Biden’s 2025 budget prioritizes lowering costs for families, taxing the rich

Biden’s 2025 budget prioritizes lowering costs for families, taxing the rich

President Joe Biden delivers remarks on lowering prices for American families during an event at the YMCA Allard Center, Monday, March 11, 2024, in Goffstown, N.H. (AP Photo/Evan Vucci)

By Sophie Boudreau

March 13, 2024

The president’s budget includes proposals to lower childcare costs, create a paid family leave program, lower drug costs, and strengthen Social Security and Medicare—all by raising taxes on the wealthy and corporations.

President Joe Biden on Monday unveiled his budget for the 2025 fiscal year, a plan that proposes numerous policies to lower costs and provide support for everyday Americans while raising taxes on the country’s wealthiest corporations and shrinking the federal deficit. 

Biden’s budget announcement came just days after last week’s State of the Union speech and ahead of a reelection campaign where the economy will play a central role. 

Despite a robust economic recovery from the pandemic, buoyed by low unemployment rates of under 4% and the creation of nearly 15 million new jobs since he took office, Biden’s approval rating remains low on economic issues. 

Reducing costs for families is at the heart of the budget, which outlines proposals for expanding and cementing tax credits—including the Earned Income Tax Credit and the Low-Income Housing Tax Credit, the latter of which incentivizes production of low-income housing and expands options for renters facing financial challenges. 

Biden’s budget also outlines a plan to expand the Child Tax Credit, which gives parents a tax break for qualifying children. Proposed changes in the budget would increase the amount of money back parents would receive and make benefits available to families in monthly installments throughout the year instead of providing a lump sum. The proposal would effectively restore the more generous credit that families received in 2021, thanks to the American Rescue Plan. 

The budget also includes a national paid family and medical leave program that would provide up to 12 weeks of leave for eligible workers following the birth or adoption of a child—even for parents whose jobs don’t currently qualify them under the Family and Medical Leave Act (FMLA). 

Biden’s budget further calls for a new program that would guarantee access to reliable, low-cost child care services from birth until kindergarten to families making less than $200,000 per year. Under the plan, most working families would pay $10 or less per day, while the lowest income families would receive free care. 

The president also proposed raising taxes on giant corporations and billionaires, which would help fund the programs proposed under the budget.

These efforts would include implementing a Billionaire Minimum Tax of 25% on America’s wealthiest individuals, solidifying a 21% minimum corporate tax rate, and increasing the tax on stock buybacks from 1% to 4%. 

“The investments in the President’s budget are fully paid for, and the budget would reduce deficits by approximately $3 trillion through a combination of smart savings and tax proposals that ensure wealthy individuals and large corporations pay their fair share,” Secretary of the Treasury Janet L. Yellen said in a press release.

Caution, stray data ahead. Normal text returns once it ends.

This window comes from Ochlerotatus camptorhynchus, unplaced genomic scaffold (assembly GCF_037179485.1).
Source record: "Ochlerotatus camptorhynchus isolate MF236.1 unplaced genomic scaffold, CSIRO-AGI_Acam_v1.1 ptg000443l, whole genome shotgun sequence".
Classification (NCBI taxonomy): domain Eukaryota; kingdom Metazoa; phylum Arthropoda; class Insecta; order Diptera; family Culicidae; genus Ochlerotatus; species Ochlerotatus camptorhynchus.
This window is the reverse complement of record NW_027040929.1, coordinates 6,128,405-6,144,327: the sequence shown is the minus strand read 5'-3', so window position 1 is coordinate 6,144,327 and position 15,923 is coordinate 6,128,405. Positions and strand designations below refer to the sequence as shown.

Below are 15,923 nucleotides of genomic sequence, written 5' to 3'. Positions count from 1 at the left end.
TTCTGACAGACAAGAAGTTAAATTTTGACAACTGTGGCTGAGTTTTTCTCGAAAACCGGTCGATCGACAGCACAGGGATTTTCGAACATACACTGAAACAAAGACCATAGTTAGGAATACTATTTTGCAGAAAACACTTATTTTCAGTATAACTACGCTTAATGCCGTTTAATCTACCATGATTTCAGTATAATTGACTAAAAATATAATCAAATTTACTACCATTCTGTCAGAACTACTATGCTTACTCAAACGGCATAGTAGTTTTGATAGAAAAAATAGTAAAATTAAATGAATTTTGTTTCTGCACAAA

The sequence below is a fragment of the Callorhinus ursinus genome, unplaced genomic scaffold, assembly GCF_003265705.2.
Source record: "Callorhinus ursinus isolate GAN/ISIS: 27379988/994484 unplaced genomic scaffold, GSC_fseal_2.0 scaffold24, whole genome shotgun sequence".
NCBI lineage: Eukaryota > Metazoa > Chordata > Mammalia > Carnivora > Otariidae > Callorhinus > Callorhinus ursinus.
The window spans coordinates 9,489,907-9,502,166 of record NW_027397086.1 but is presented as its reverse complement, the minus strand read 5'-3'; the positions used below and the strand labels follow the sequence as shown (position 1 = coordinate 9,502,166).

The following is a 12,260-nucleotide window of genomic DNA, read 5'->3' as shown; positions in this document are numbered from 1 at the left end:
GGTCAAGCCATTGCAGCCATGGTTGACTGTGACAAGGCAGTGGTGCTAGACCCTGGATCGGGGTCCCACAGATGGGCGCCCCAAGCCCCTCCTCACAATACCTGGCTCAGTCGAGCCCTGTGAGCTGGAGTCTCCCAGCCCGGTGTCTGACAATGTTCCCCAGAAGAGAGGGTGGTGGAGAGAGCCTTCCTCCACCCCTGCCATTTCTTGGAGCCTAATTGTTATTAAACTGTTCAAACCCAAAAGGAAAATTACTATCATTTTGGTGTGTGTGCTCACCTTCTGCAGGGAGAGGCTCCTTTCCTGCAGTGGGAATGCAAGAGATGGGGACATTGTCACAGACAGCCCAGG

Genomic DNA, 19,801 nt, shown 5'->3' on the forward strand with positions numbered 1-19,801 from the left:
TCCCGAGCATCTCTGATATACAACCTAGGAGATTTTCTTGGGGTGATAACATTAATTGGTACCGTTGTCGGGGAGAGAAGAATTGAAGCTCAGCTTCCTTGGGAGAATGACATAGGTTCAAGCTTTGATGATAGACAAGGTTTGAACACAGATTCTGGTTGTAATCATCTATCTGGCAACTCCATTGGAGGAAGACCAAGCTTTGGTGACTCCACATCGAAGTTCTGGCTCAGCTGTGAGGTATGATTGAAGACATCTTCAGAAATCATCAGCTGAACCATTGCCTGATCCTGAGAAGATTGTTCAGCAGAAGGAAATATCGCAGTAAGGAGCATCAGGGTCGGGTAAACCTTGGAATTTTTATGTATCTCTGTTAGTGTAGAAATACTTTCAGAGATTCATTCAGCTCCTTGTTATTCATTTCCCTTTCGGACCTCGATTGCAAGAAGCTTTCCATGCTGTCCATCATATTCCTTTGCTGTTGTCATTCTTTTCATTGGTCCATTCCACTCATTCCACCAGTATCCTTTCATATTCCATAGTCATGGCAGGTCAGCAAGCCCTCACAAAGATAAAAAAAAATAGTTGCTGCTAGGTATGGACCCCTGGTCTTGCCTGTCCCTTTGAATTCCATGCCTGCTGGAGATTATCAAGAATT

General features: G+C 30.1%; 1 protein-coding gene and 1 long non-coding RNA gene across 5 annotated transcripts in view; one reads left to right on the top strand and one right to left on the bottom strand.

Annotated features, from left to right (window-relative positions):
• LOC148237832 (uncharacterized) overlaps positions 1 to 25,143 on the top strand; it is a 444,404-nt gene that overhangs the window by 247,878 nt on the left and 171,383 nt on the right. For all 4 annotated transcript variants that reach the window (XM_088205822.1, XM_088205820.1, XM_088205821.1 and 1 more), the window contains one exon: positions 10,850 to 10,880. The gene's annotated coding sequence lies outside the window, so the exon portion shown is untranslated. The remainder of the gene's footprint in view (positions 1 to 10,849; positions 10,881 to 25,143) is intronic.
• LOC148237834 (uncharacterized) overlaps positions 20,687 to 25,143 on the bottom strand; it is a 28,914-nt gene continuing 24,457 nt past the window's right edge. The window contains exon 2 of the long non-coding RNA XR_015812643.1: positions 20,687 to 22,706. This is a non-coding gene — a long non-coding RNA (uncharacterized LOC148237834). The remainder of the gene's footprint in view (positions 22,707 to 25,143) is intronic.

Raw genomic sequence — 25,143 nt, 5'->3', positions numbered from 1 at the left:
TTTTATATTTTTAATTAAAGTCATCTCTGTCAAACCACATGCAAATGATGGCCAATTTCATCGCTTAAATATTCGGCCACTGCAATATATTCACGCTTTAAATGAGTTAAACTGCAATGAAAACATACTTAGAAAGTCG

Biden’s proposal does not include any tax increases on Americans earning under $400,000 per year.

Healthcare is also central to the president’s 2025 budget proposal, with Biden calling for expansion of the Inflation Reduction Act to keep out-of-pocket costs low for prescription drugs. His budget proposes capping insulin costs at $35 per month for all Americans, not just seniors on Medicare.  

The budget would close Medicare tax loopholes for wealthy Americans, ensuring that individuals making $400,000 or above annually would pay their fair portion toward keeping seniors covered under Medicare. Biden takes a similar stance on Social Security; his budget would require wealthy taxpayers to make greater contributions to the program and strengthen the Social Security Administration with a $1.3 billion budget increase. 

Together, the White House says these proposals would help stabilize and strengthen Social Security and Medicare, ensuring they avoid any budget cuts or funding shortfalls.

Amid turmoil in the reproductive health sector, Biden also proposes doubling funding for women’s health research at the National Institutes of Health. 

A 36% funding increase for the Title X Family Planning program is also included in the budget, a move that would benefit “maternal healthcare, contraception, and family planning services, which are essential to ensuring control over personal decisions about their own health, lives, and families,” according to a statement from the White House. 

The 2025 Biden budget is simply a proposal meant to offer insight into the President’s priorities for the coming year. It also provides a blueprint for second term aspirations as Biden readies to campaign against presumptive Republican opponent Donald Trump.

  • Sophie Boudreau

    Sophie Boudreau is a writer and editor with nearly a decade of experience covering lifestyle, culture, and political topics. She previously served as senior editor at eHow and produced Michigan and Detroit content for Only In Your State.

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